The Scope of the EQFSIA
Ensuring that the human rights of all people are fully respected, protected and fulfilled is central to building the more equal and prosperous future which the Scottish Government wants for Scotland. The Bill is the first step in the delivering the Scottish Government’s wider ambition on human rights and will be followed by a Bill to deliver a statutory human rights framework for all further to the recommendations of the Human Rights Taskforce later this year. By incorporating the UNCRC into Scots law the Bill will ensure that all children and young people can access their rights equally. The Scottish Government know that full enjoyment of human rights is often more challenging for those with protected characteristics and the Scottish Government considers that the Bill, by incorporating and making children’s rights enforceable, will support children and young people and their families to advocate for their rights and have these respected in practice.
The UNCRC sets out the civil, political, economic, social and cultural rights that all children hold up to the age of 18 years old, whatever their ethnicity, gender, religion, language, abilities, or any other status. The provisions within this Bill will affect all children and young people below the age of 18 living in Scotland.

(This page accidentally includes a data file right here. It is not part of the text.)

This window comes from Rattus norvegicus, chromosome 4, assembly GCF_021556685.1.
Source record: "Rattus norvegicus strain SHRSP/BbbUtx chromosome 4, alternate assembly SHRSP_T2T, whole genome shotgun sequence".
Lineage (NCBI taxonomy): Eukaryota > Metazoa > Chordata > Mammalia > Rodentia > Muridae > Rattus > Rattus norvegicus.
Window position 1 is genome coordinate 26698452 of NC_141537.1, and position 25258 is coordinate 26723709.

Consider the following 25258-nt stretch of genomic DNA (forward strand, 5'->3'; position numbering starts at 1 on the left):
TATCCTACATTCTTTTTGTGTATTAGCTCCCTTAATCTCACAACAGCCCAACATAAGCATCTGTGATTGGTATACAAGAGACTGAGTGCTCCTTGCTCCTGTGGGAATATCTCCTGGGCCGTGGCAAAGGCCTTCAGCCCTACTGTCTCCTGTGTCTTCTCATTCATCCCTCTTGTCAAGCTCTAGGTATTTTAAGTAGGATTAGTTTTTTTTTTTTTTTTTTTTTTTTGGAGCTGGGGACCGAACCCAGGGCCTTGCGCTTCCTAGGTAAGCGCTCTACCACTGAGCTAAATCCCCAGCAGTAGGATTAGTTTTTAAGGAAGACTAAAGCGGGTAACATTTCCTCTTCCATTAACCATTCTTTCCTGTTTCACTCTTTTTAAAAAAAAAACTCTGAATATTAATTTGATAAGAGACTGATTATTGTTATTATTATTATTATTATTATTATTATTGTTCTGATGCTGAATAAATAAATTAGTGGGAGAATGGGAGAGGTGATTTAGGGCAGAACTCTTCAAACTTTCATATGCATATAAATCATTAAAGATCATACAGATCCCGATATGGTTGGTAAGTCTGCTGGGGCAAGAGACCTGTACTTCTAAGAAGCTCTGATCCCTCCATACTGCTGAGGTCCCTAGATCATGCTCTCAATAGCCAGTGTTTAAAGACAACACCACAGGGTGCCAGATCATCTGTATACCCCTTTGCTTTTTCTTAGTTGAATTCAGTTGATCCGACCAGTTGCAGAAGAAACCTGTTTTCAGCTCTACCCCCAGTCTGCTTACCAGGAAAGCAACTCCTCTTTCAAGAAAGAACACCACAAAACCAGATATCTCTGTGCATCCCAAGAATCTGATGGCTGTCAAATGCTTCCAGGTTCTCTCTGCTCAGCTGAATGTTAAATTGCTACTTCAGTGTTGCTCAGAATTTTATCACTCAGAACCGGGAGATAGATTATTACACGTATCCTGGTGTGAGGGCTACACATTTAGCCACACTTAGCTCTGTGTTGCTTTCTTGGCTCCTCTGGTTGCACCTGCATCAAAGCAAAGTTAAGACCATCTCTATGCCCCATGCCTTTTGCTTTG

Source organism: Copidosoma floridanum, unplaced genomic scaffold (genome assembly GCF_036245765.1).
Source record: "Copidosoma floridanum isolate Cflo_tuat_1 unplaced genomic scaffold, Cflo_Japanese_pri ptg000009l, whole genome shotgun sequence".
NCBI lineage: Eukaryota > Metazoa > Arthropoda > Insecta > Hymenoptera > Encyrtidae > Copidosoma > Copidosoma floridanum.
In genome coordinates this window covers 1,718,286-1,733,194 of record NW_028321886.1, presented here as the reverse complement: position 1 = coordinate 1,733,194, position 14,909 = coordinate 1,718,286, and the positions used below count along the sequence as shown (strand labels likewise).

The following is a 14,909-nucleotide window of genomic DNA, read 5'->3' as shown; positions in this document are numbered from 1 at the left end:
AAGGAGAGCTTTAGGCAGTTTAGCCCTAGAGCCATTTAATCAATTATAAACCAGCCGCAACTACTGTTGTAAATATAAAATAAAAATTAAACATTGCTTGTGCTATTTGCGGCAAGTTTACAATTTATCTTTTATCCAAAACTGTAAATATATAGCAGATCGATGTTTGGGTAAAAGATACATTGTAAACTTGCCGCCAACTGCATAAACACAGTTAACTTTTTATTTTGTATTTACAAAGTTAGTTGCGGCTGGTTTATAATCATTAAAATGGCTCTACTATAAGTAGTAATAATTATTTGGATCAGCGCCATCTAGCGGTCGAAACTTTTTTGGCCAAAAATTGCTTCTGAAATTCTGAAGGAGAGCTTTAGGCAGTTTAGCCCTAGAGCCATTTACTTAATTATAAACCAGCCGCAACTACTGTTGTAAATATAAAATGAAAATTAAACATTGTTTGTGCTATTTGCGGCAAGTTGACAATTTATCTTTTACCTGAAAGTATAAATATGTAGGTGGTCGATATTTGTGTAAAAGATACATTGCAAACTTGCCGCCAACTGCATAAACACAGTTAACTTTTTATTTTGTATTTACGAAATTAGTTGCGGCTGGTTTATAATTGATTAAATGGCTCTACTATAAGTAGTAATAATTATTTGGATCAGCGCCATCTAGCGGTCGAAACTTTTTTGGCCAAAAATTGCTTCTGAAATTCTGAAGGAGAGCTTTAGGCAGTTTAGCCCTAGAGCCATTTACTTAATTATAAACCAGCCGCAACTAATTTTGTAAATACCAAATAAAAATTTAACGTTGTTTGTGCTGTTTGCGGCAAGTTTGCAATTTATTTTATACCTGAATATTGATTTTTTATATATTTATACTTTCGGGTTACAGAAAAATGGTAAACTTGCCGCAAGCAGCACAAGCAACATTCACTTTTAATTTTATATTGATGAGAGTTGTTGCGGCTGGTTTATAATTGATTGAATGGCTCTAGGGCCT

The Bill will also ensure that children can access rights that will be of particular importance to their situations, such as care experienced children and young people (article 9 - Separation from parents, article 18 - Parental responsibilities and state assistance, article 19 - Protection from all forms of violence, article 20 - Children deprived of a family) and those with additional support needs or disabilities (article 23 - Children with disabilities).
The Scottish Government has drawn on a wide range of evidence in the development of this Bill and to inform the Impact Assessments. The “Children’s Rights: Consultation on incorporating the United Nations Convention on the Rights of the Child into our domestic law in Scotland” sought to ensure that the voices of as many different children and young people could be heard as possible. In addition, a wide range of third sector organisations and public authorities with experience of working with children and young people from protected groups and with additional needs were heard from.
Consultation in preparation of the Bill
The Scottish Government has engaged with a wide range of stakeholders to inform the development of this Bill. The Scottish Government recognises the need for continuous and effective engagement and will continue to engage with a range of stakeholders as the Bill progresses through parliament and into implementation.
Public consultation and engagement